The Suez Canal Authority officially announced on the 25th March 2021 that navigation through the Suez Canal is temporarily suspended.
Announcing the suspension, Admiral Osama Rabie, Chairman and Managing Director of the Suez Canal Authority (SCA) said that this is only until the floatation works of EVER GIVEN a 20,000 TEU container ship that has been stuck across the single-lane on the southern canal since 23rd March 2021, is completed.
As per an SCA statement, “His Excellency has declared that yesterday witnessed the transit of 13 vessels from Port Said, among the Northern convoy, that were expected to continue their transit through the Canal according to projections on the time of completion of the floatation works of the grounding vessel.
However, an alternative scenario had to be adopted; which entailed those vessels dropping anchor in the Bitter Lakes waiting area, until navigation can be fully resumed after the floatation of the vessels.”
The floatation efforts included towing and pushing the grounding vessel using 8 large tugboats; largest of which is BARAKA 1 with a towing power of 160 tons.
It is estimated that around $8-10 billion of trade transits the Suez Canal on a daily basis, which is about 12% of global trade, including trade that is crucial for the European and Asian supply chains.
Experts seem to be united in their responses echoing the implications this blockage will have on global trade and more importantly on the already volatile freight rates.
The biggest is of course the cost implications of this blockage with costs of around $400/million per hour being bandied about.
As you can see from the images below and above, you can see a line of ships waiting for passage with an estimated 237+ ships including oil tankers and dozens of container ships, building up in the queue at both ends of the Canal waiting to get to the other side.
Reading up on what Lars Jensen of Sea Intelligence Consulting has to say in this matter, one can see how easily costs can reach to this level firstly with the high ship charter rates and secondly with the fuel costs.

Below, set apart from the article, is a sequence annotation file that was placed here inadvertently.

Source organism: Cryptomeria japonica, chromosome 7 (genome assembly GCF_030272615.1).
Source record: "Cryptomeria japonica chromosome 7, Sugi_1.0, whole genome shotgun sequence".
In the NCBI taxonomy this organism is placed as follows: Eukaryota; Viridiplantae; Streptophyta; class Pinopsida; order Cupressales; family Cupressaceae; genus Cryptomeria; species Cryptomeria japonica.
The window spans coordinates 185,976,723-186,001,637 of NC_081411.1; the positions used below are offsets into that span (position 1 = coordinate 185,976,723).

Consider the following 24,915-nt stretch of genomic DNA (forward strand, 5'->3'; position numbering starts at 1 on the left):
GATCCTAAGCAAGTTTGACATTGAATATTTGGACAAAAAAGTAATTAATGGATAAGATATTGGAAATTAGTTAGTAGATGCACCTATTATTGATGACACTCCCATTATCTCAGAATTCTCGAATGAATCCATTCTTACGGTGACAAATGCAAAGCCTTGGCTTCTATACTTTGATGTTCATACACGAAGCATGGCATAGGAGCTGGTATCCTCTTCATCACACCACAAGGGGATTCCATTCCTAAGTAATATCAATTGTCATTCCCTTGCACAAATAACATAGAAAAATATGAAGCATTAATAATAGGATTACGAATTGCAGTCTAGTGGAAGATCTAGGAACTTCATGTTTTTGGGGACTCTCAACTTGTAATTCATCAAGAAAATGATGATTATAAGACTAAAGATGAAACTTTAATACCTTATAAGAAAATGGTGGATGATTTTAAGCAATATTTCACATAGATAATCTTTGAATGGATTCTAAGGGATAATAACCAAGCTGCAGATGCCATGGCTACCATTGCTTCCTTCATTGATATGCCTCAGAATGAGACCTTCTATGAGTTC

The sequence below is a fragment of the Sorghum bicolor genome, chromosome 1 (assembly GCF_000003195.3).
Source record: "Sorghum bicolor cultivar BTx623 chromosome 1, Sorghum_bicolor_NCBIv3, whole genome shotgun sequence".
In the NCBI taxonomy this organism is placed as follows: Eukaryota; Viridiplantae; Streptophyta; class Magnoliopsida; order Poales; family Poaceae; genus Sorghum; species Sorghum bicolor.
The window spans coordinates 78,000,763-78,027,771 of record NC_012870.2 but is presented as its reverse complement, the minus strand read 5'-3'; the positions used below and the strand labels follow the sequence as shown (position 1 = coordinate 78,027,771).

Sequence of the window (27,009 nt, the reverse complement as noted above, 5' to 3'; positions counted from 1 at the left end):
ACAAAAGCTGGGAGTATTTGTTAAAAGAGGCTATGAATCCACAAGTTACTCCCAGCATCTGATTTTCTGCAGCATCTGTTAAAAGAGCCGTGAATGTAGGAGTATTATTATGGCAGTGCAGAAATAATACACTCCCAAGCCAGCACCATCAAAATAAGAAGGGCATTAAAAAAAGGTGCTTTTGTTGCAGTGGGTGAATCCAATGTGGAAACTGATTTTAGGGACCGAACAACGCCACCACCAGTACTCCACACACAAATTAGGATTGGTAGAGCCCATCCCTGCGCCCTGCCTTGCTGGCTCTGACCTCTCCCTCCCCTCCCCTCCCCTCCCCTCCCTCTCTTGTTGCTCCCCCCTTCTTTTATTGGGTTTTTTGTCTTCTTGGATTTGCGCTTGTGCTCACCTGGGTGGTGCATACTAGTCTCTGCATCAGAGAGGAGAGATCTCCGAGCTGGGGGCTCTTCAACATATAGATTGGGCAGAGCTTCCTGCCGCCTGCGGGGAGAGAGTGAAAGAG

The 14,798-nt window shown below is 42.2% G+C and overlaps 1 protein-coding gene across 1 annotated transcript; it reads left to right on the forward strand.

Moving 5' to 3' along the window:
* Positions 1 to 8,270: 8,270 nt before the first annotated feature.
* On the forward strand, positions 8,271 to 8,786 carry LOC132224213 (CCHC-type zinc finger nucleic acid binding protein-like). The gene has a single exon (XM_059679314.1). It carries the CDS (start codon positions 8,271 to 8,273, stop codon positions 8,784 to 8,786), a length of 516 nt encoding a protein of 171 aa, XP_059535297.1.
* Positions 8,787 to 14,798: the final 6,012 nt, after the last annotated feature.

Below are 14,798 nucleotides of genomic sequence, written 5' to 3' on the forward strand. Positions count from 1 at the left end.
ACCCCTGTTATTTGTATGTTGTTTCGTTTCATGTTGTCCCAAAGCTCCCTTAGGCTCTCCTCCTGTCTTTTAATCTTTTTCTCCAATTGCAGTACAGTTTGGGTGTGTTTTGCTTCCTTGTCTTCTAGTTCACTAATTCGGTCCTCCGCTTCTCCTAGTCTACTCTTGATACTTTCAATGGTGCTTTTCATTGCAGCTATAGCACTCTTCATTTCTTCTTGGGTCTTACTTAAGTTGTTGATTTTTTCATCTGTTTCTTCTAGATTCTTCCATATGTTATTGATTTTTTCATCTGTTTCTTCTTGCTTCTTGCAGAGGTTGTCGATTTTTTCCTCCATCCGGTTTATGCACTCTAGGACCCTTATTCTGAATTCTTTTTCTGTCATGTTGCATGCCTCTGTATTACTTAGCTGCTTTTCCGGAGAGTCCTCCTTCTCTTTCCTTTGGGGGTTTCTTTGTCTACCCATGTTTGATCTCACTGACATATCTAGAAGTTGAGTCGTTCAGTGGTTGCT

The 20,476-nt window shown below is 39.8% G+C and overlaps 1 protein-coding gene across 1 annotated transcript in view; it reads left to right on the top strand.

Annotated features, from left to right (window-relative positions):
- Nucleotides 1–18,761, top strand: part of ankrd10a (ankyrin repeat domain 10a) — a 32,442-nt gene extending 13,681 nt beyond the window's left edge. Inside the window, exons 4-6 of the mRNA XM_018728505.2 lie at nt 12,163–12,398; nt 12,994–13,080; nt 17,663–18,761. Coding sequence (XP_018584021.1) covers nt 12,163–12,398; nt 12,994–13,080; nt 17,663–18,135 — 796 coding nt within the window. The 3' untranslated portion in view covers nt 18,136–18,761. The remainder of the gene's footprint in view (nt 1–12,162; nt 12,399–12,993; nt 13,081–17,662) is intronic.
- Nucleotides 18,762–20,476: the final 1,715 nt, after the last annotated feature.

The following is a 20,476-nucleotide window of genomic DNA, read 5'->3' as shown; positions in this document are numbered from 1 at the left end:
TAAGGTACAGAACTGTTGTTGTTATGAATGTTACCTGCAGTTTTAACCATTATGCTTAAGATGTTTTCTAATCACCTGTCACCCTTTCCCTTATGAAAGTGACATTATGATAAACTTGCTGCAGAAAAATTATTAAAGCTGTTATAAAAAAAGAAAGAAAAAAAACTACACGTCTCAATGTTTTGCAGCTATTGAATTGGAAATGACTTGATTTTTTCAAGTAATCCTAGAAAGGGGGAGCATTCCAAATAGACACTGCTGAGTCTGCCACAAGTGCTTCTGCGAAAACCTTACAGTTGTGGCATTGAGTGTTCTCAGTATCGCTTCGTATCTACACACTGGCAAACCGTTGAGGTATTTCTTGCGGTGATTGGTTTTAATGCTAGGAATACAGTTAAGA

The alternative route to the Suez Canal for a ship from Asia to Europe is to go around Africa. As per Lars, going round Africa from Asia to Europe will, in very very round numbers, use an additional 700 tons of fuel each way.
There are 27 weekly services in each direction per week, which equates to 38,000 tons of fuel per week which is around $19 million per week.
Some ships like the HMM Rotterdam has already moved away from the queues on the Suez Canal and is making its way around Africa on its journey from UK to Singapore.
It is understood that Salvage teams from Japan (Nippon Salvage) and Rotterdam (Smit Salvage) has been assigned to try and re-float the vessel after the SCA tried for over 2 days to free the ship with all available equipment including the 8 tugs mentioned above.
While shipowner Shoei Kisen Kaisha and the ship’s insurers and/or P&I club (said to be UK P&I Club) is reported to be already facing millions of dollars in claims not just for the costs of salvage operations, but also for the global shipment delays caused by the blockade along with possible claims from the Suez Canal Authority for loss of revenue from at least 30 ships which were unable to transit the canal.
Opinions however will be divided on who will end up paying for all the indirect costs of this blockage to global trade.
The latest live map from Marine Traffic shows the line up including the position of Ever Given.
Meanwhile, there has been no news on the cargo on board the Ever Given itself as to the insurance implications including possible General Average etc which will be only known once the ship itself is released.
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